Palm branches show up again in Revelation 7:9.
After these things I looked, and behold, a great multitude which no one could count, from every nation and all tribes and peoples and tongues, standing before the throne and before the Lamb, clothed in white robes, and palm branches were in their hands; Revelation 7:9 - NAS
Palm branches used during the Feast of Tabernacles typically represent Thanksgiving. I'm going to go out on this limb and posit that all the many symbols for palm branches apply here: knowledge of salvation, joy of the king, and thankfulness they made it!  

And now back to my connecting-the-dots complaint of the first paragraph—
In case you grew up with disconnected Bible stories too, here are three tidbits about Palm Sunday that I've cobbled together as an adult:

• The story about raising Lazarus from the dead was not far back in the timeline. In fact, as we learn toward the end of the 11th chapter of John's Gospel, that was the miracle that triggered the forming of the plot to kill Jesus. Jesus' few remaining weeks were spent teaching parables, essentially exiled in the wilderness near Ephriam. This puts a different light on the fact that the disciples had an extremely hard time at first believing that Jesus was resurrected. They had seen someone come back from the dead fairly recently, so Jesus wasn't being "unfair" in setting high expectations for their faith.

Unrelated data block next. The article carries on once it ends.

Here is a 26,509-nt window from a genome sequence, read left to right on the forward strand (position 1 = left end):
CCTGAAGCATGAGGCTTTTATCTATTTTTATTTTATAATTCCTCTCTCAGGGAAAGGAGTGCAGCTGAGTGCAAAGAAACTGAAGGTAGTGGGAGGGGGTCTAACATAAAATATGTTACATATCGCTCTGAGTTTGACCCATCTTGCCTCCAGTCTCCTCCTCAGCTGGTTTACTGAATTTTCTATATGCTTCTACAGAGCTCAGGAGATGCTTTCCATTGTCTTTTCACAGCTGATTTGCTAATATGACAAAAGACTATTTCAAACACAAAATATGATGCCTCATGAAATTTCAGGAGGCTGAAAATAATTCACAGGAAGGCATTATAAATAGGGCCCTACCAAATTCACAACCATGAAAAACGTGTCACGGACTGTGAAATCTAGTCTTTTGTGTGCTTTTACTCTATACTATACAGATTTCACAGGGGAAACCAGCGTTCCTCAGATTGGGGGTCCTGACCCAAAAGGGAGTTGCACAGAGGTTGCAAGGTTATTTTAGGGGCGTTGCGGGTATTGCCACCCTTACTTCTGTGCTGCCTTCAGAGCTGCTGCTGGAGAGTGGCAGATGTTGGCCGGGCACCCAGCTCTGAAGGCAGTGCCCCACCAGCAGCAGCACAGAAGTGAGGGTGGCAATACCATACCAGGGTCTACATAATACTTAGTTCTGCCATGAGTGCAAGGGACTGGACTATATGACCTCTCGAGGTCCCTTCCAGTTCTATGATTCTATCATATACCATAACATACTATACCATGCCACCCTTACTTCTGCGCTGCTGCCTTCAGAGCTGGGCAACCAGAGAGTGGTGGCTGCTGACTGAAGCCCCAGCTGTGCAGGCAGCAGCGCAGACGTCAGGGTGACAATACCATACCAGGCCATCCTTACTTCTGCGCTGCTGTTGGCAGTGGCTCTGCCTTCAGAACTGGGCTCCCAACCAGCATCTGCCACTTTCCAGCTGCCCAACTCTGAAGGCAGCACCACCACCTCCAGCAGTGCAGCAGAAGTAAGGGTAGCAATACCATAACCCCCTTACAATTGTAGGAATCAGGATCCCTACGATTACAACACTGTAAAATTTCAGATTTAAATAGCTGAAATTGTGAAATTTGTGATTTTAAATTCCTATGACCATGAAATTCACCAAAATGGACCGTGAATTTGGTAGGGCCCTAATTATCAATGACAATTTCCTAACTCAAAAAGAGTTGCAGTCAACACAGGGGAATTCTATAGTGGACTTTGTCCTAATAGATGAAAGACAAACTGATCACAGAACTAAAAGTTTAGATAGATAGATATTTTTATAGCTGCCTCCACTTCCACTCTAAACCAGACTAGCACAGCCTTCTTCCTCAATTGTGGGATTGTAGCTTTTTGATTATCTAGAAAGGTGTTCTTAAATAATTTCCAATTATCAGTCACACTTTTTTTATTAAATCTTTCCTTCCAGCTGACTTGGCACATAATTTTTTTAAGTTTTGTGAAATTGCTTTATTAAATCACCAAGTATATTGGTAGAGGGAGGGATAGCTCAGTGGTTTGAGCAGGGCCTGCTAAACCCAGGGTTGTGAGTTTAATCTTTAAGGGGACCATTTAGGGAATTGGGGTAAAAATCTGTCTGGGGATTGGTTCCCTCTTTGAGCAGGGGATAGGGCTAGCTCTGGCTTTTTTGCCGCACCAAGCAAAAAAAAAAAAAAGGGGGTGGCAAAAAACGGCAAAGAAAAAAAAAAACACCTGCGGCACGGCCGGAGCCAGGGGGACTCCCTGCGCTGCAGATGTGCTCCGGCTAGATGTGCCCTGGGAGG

The raising Lazarus story and Jesus' subsequent "time out" from the area around Jerusalem also helps explain the large crowds on Palm Sunday. It wasn't a handful of kids like the artwork in my Sunday school lesson. This was the first opportunity for most people in and around Jerusalem to see the man who had raised Lazarus from the dead, and they came in droves.

• When the crowds called Jesus the "Son of David," that was almost a throw-away ID in my childhood Sunday school. The teacher who did take the time to explain it said that people didn't have last names back then, so they'd refer to an ancestor to know which family was meant.
But… David had a real son, Solomon, who also rode a beast of burden on the day he became king. This is one of those patterns from the Old Testament that repeats or corresponds to something in the New Testament. I will even look it up for you:
and David addressed them. "Take your lord's servants, have my son Solomon ride on my own mule, and take him down to Gihon. 1 Kings 1:33
Can you say foreshadowing?

• Another pattern is found in Psalm 118. Beginning at verse 19 we are told about entering at the gates, a description of Jesus follows, and by verse 27 we read:
The Lord is God,
and he has made his light shine on us.
With boughs in hand, join in the festal procession
up to the horns of the altar.
The horns of the altar were covered with gold, a kingly metal, and would be touched by the priest with the blood of a sacrifice as a sin offering.  This is yet another type and pattern that connects dots.

So there you go...

No comments:

Post a Comment